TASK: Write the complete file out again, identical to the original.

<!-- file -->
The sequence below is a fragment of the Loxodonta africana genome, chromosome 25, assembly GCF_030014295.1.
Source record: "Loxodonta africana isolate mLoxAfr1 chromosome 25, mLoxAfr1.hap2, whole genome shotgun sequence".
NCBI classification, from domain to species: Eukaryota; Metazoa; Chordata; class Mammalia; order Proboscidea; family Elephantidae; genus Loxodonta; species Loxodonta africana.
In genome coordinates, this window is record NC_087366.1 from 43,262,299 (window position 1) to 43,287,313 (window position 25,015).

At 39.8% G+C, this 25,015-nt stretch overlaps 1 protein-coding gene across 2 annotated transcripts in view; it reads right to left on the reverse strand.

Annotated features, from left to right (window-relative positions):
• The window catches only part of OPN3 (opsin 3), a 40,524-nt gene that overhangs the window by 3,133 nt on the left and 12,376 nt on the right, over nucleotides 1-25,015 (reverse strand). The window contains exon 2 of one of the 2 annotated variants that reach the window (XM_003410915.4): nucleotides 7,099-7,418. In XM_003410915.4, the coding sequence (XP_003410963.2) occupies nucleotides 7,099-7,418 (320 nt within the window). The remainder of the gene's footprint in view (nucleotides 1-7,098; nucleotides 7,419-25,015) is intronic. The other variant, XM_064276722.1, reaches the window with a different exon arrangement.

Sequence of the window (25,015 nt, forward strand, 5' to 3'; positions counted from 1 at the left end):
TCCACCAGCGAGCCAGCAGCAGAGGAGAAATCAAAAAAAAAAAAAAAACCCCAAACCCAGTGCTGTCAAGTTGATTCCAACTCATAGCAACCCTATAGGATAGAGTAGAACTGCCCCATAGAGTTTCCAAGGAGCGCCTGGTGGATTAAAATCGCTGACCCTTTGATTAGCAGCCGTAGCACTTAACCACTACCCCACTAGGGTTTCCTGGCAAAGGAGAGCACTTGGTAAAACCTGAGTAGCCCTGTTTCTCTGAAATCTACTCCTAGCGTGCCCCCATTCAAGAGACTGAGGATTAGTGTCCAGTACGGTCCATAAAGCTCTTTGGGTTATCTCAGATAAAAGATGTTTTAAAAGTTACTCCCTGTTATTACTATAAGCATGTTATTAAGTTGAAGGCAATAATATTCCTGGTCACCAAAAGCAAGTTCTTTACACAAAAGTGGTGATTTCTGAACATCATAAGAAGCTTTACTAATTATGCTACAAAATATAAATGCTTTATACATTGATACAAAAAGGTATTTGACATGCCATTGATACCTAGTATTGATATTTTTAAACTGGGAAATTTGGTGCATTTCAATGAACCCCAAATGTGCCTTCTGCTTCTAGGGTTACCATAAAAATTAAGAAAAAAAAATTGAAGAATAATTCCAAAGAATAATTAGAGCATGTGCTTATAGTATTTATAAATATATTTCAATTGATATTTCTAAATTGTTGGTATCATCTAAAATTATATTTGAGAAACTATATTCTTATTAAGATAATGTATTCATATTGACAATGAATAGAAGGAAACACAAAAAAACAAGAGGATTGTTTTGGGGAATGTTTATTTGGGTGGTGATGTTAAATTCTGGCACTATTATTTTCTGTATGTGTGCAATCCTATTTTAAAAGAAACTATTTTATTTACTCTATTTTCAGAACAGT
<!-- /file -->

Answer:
The sequence below is a fragment of the Loxodonta africana genome, chromosome 25, assembly GCF_030014295.1.
Source record: "Loxodonta africana isolate mLoxAfr1 chromosome 25, mLoxAfr1.hap2, whole genome shotgun sequence".
NCBI classification, from domain to species: Eukaryota; Metazoa; Chordata; class Mammalia; order Proboscidea; family Elephantidae; genus Loxodonta; species Loxodonta africana.
In genome coordinates, this window is record NC_087366.1 from 43,262,299 (window position 1) to 43,287,313 (window position 25,015).

At 39.8% G+C, this 25,015-nt stretch overlaps 1 protein-coding gene across 2 annotated transcripts in view; it reads right to left on the reverse strand.

Annotated features, from left to right (window-relative positions):
• The window catches only part of OPN3 (opsin 3), a 40,524-nt gene that overhangs the window by 3,133 nt on the left and 12,376 nt on the right, over nucleotides 1-25,015 (reverse strand). The window contains exon 2 of one of the 2 annotated variants that reach the window (XM_003410915.4): nucleotides 7,099-7,418. In XM_003410915.4, the coding sequence (XP_003410963.2) occupies nucleotides 7,099-7,418 (320 nt within the window). The remainder of the gene's footprint in view (nucleotides 1-7,098; nucleotides 7,419-25,015) is intronic. The other variant, XM_064276722.1, reaches the window with a different exon arrangement.

Sequence of the window (25,015 nt, forward strand, 5' to 3'; positions counted from 1 at the left end):
TCCACCAGCGAGCCAGCAGCAGAGGAGAAATCAAAAAAAAAAAAAAAACCCCAAACCCAGTGCTGTCAAGTTGATTCCAACTCATAGCAACCCTATAGGATAGAGTAGAACTGCCCCATAGAGTTTCCAAGGAGCGCCTGGTGGATTAAAATCGCTGACCCTTTGATTAGCAGCCGTAGCACTTAACCACTACCCCACTAGGGTTTCCTGGCAAAGGAGAGCACTTGGTAAAACCTGAGTAGCCCTGTTTCTCTGAAATCTACTCCTAGCGTGCCCCCATTCAAGAGACTGAGGATTAGTGTCCAGTACGGTCCATAAAGCTCTTTGGGTTATCTCAGATAAAAGATGTTTTAAAAGTTACTCCCTGTTATTACTATAAGCATGTTATTAAGTTGAAGGCAATAATATTCCTGGTCACCAAAAGCAAGTTCTTTACACAAAAGTGGTGATTTCTGAACATCATAAGAAGCTTTACTAATTATGCTACAAAATATAAATGCTTTATACATTGATACAAAAAGGTATTTGACATGCCATTGATACCTAGTATTGATATTTTTAAACTGGGAAATTTGGTGCATTTCAATGAACCCCAAATGTGCCTTCTGCTTCTAGGGTTACCATAAAAATTAAGAAAAAAAAATTGAAGAATAATTCCAAAGAATAATTAGAGCATGTGCTTATAGTATTTATAAATATATTTCAATTGATATTTCTAAATTGTTGGTATCATCTAAAATTATATTTGAGAAACTATATTCTTATTAAGATAATGTATTCATATTGACAATGAATAGAAGGAAACACAAAAAAACAAGAGGATTGTTTTGGGGAATGTTTATTTGGGTGGTGATGTTAAATTCTGGCACTATTATTTTCTGTATGTGTGCAATCCTATTTTAAAAGAAACTATTTTATTTACTCTATTTTCAGAACAGT